Local concentration of antibiotic at the site of infection is a major parameter for its efficiency. However, bone diffusion is poor leading either to their non-use (ex: gentamicin) or the use of high concentration (ex: vancomycin). Local administration could optimize their local concentration combined with lower side effects. We report the clinical experience and pharmacological results of an antibiotic loaded porous alumina used to replace infected bone in 4 patients.
Two patients had a destroyed sternum following mediastinitis; one presented a femoral chronic osteomyelitis due to MRSA and one had an infected ankle arthroplasty. The ceramic was loaded with gentamicin in three cases and vancomycin for the ankle infection. Local dosages thanks to Redon's drain and blood samples were performed. Loading was done to protect the device while implanted in an infected area and was combined with conventional antibiotic therapy.
In comparison to pharmacological parameters: Cmax/MIC>8 for gentamicin or AUC/MIC>400 for vancomycin, local concentrations were dramatically higher than the one needed (table). Vancomycin concentration was still high after H48. Meanwhile, blood samples didn't find the presence of gentamicin during the 48 hours following implantation. After more than one year of follow-up for all the patients, there is no relapse of infection or signs of device infection, whereas all samples perform during implantations grew with bacteria, meaning that loaded antibiotic played a major role avoiding device colonization in combination with surgical debridement and cleaning.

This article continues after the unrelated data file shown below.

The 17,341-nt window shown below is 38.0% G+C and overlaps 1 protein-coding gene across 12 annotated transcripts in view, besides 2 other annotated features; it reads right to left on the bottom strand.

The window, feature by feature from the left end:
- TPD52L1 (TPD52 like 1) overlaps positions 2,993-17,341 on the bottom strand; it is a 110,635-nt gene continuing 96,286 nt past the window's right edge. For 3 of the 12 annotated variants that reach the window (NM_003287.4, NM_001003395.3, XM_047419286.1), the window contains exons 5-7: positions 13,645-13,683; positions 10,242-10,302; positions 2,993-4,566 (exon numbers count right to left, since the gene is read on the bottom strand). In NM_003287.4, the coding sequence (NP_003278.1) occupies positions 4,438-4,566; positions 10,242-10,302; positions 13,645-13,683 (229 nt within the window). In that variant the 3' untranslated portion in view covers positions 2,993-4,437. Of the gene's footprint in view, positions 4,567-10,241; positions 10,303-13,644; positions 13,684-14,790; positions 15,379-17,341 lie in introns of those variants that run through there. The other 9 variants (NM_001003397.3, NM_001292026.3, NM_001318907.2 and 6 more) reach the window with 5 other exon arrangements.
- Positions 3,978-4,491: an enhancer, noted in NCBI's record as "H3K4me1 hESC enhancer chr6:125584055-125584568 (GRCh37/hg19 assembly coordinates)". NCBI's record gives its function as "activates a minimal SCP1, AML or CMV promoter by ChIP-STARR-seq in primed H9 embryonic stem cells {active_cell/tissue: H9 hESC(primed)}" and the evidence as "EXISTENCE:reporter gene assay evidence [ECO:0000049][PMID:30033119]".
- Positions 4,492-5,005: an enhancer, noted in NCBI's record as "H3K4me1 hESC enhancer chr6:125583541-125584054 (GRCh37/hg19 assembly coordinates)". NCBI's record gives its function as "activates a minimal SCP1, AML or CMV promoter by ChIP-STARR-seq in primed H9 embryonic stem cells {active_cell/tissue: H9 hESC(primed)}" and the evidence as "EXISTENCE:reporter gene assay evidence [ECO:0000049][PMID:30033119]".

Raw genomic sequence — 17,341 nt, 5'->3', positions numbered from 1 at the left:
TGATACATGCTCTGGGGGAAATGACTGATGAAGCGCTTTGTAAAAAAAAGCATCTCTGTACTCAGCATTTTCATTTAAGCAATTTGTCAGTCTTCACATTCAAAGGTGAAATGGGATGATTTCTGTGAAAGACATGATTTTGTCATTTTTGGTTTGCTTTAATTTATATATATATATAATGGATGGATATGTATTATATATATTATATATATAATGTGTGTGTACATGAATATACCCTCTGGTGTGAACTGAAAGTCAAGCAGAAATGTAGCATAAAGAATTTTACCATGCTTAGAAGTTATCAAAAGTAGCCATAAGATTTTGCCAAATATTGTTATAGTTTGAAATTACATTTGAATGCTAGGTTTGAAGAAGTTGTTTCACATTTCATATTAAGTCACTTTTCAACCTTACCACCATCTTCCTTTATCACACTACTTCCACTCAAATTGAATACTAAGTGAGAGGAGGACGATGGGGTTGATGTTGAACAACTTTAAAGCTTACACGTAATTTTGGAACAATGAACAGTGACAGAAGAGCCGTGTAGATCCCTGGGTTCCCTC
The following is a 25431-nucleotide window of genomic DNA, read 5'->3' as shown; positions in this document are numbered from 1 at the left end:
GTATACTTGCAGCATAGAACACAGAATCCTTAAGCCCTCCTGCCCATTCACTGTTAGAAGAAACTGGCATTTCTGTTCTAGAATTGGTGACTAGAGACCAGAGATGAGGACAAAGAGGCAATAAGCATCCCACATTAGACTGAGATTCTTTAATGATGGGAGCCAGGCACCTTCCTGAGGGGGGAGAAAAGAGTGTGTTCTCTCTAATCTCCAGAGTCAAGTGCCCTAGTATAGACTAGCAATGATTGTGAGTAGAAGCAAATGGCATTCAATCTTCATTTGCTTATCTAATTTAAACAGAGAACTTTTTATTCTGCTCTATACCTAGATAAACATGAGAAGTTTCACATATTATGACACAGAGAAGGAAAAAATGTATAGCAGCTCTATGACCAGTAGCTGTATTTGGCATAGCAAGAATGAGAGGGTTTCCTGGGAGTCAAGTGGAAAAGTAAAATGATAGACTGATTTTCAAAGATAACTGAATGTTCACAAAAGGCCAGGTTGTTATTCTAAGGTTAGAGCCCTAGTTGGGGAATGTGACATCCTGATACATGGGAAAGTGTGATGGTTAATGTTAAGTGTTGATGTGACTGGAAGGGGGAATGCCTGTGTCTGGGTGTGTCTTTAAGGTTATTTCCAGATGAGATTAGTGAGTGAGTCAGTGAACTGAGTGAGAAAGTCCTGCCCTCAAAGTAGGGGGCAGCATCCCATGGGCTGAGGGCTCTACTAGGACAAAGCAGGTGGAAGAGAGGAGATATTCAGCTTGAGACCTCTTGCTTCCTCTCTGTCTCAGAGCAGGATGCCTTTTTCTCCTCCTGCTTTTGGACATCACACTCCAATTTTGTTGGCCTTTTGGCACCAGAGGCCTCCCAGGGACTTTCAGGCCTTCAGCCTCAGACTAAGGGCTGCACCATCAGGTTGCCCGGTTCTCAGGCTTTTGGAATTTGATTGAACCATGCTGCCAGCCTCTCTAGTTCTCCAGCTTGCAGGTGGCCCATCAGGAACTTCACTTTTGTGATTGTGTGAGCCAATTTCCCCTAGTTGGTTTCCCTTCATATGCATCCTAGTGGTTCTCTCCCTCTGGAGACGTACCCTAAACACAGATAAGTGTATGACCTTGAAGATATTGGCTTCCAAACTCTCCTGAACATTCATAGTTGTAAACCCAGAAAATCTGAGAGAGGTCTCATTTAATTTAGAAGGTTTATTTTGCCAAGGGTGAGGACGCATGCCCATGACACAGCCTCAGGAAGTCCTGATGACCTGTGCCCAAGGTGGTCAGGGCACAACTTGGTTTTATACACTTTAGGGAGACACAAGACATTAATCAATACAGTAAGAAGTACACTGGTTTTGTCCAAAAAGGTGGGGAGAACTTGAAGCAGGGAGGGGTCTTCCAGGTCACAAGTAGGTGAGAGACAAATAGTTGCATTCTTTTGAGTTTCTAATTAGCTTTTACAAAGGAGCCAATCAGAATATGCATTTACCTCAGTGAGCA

This mode of administration allows an optimization of the antibiotic delivery, maximizing local concentrations while reducing systemic toxicity. In addition, ceramic mechanical characteristics allow bone replacement (strength >3 times the one of the cancellous bone and osseointegration) and thus enables one-stage surgery instead of two-stage like for the patient with chronic osteomyelitis thanks to a good primary stability.
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